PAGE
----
Wal-Mart's Mexican, Central American unit to spend US$1.1B to open stores, improve e-commerce capability to spur growth in region as US sales slow; floor space in Mexico to grow 5%, Central American floor space to grow 7.6%

, February 25, 2014 () – Wal-Mart Stores Inc.’s Mexican and Central American unit plans to spend 15 billion pesos ($1.1 billion) to open stores and improve its e-commerce technology, aiming to spur growth in the region as U.S. sales slow.

The company expects to spend 8.4 billion pesos opening stores, adding 3.7 million square feet of space, according to a statement yesterday. Mexican floor space will grow 5 percent, with Central American stores expanding 7.6 percent.

Wal-Mart, the world’s largest retailer, is looking to Latin America to help offset declines at home. Sales at Wal-Mart U.S. stores open at least 12 months, excluding fuel, fell 0.4 percent last quarter.

Wal-Mart’s Mexican business, known as Walmex, will spend 3.5 billion pesos of its expansion budget on remodeling and maintenance. It will devote 1.2 billion pesos to logistics and 1.9 billion to e-commerce and other technology.

The company faces headwinds both at home and abroad. David Cheesewright, who became head of Wal-Mart’s international unit this month, said consumers around the world are stressed, with “significant slowdowns” in numerous markets, including the faster-growing developing countries.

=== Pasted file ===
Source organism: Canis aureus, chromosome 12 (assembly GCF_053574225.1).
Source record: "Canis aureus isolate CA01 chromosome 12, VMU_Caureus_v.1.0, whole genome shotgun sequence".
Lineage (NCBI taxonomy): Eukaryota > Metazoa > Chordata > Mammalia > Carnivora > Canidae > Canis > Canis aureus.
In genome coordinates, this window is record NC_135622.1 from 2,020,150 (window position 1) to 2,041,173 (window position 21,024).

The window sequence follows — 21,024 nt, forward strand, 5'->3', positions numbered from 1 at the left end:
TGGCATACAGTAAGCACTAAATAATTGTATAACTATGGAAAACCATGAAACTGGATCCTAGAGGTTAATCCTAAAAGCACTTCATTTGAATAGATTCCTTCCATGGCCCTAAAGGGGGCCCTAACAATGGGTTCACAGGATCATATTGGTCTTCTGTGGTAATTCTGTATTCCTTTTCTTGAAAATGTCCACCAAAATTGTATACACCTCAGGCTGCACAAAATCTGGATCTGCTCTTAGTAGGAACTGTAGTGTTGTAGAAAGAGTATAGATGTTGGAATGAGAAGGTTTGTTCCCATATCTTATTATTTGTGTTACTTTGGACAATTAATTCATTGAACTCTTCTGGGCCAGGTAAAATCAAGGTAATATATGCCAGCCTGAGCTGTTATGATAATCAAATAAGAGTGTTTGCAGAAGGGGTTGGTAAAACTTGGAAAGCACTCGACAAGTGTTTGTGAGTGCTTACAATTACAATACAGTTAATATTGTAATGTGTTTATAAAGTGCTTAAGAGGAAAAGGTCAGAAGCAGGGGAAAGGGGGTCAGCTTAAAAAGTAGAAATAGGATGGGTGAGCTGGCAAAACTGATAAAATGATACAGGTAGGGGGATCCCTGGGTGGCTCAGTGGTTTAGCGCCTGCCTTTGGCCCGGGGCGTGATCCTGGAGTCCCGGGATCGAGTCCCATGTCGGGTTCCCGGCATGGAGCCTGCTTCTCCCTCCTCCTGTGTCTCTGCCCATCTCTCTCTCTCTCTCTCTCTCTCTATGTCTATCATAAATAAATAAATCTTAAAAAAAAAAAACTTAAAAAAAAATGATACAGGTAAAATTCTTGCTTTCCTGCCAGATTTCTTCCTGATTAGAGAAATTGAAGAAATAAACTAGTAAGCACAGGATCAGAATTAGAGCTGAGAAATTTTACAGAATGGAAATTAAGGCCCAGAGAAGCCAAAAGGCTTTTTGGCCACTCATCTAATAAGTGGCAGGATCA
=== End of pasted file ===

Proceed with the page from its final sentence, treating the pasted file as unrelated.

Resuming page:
Shares of the Bentonville, Arkansas-based company were little changed yesterday in New York, closing at $73.35. The stock has declined 6.8 percent this year. Walmex shares fell 0.6 percent to 28.61 pesos in Mexico City trading. The stock has lost 16 percent this year.

Profit Forecast

Last week, Wal-Mart’s annual profit forecast trailed analysts’ estimates. Profit per share in the year through January 2015 will be $5.10 to $5.45, the company said. The average of analysts’ estimates compiled by Bloomberg was $5.55. Lower food-stamp payments, higher taxes and struggles to keep shelves fully stocked have weighed on sales.

In addition to the Mexican expansion, Chief Executive Officer Doug McMillon is rolling out more small-format locations. Still, the sluggish economy -- as well as higher health-care costs -- will continue to hurt the domestic business, Chief Financial Officer Charles Holley said last week.

Food, consumables, digital and self-service sales will help drive growth at Walmex, executives said yesterday at a presentation in Mexico City. Walmex CEO Scot Rank said he’s “not satisfied” with the unit’s results last year.

--Editors: Nick Turner, Stephen West

To contact the reporter on this story: Lauren Coleman-Lochner in New York at llochner@bloomberg.net

To contact the editor responsible for this story: Nick Turner at nturner7@bloomberg.net

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